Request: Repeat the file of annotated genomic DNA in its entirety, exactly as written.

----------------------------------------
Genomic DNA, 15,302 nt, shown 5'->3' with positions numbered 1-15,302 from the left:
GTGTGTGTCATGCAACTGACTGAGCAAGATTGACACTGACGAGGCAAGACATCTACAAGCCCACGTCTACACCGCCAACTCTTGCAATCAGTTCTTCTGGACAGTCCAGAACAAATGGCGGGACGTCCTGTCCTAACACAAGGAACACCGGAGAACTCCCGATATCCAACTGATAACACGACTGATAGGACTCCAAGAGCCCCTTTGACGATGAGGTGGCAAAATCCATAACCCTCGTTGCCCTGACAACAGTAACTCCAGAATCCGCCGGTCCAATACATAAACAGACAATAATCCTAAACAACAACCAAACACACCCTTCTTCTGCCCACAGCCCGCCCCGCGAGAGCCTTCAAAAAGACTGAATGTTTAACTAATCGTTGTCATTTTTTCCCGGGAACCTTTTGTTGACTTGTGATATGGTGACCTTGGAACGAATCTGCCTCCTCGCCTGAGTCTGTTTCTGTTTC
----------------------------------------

Genomic DNA, 15,302 nt, shown 5'->3' with positions numbered 1-15,302 from the left:
GTGTGTGTCATGCAACTGACTGAGCAAGATTGACACTGACGAGGCAAGACATCTACAAGCCCACGTCTACACCGCCAACTCTTGCAATCAGTTCTTCTGGACAGTCCAGAACAAATGGCGGGACGTCCTGTCCTAACACAAGGAACACCGGAGAACTCCCGATATCCAACTGATAACACGACTGATAGGACTCCAAGAGCCCCTTTGACGATGAGGTGGCAAAATCCATAACCCTCGTTGCCCTGACAACAGTAACTCCAGAATCCGCCGGTCCAATACATAAACAGACAATAATCCTAAACAACAACCAAACACACCCTTCTTCTGCCCACAGCCCGCCCCGCGAGAGCCTTCAAAAAGACTGAATGTTTAACTAATCGTTGTCATTTTTTCCCGGGAACCTTTTGTTGACTTGTGATATGGTGACCTTGGAACGAATCTGCCTCCTCGCCTGAGTCTGTTTCTGTTTC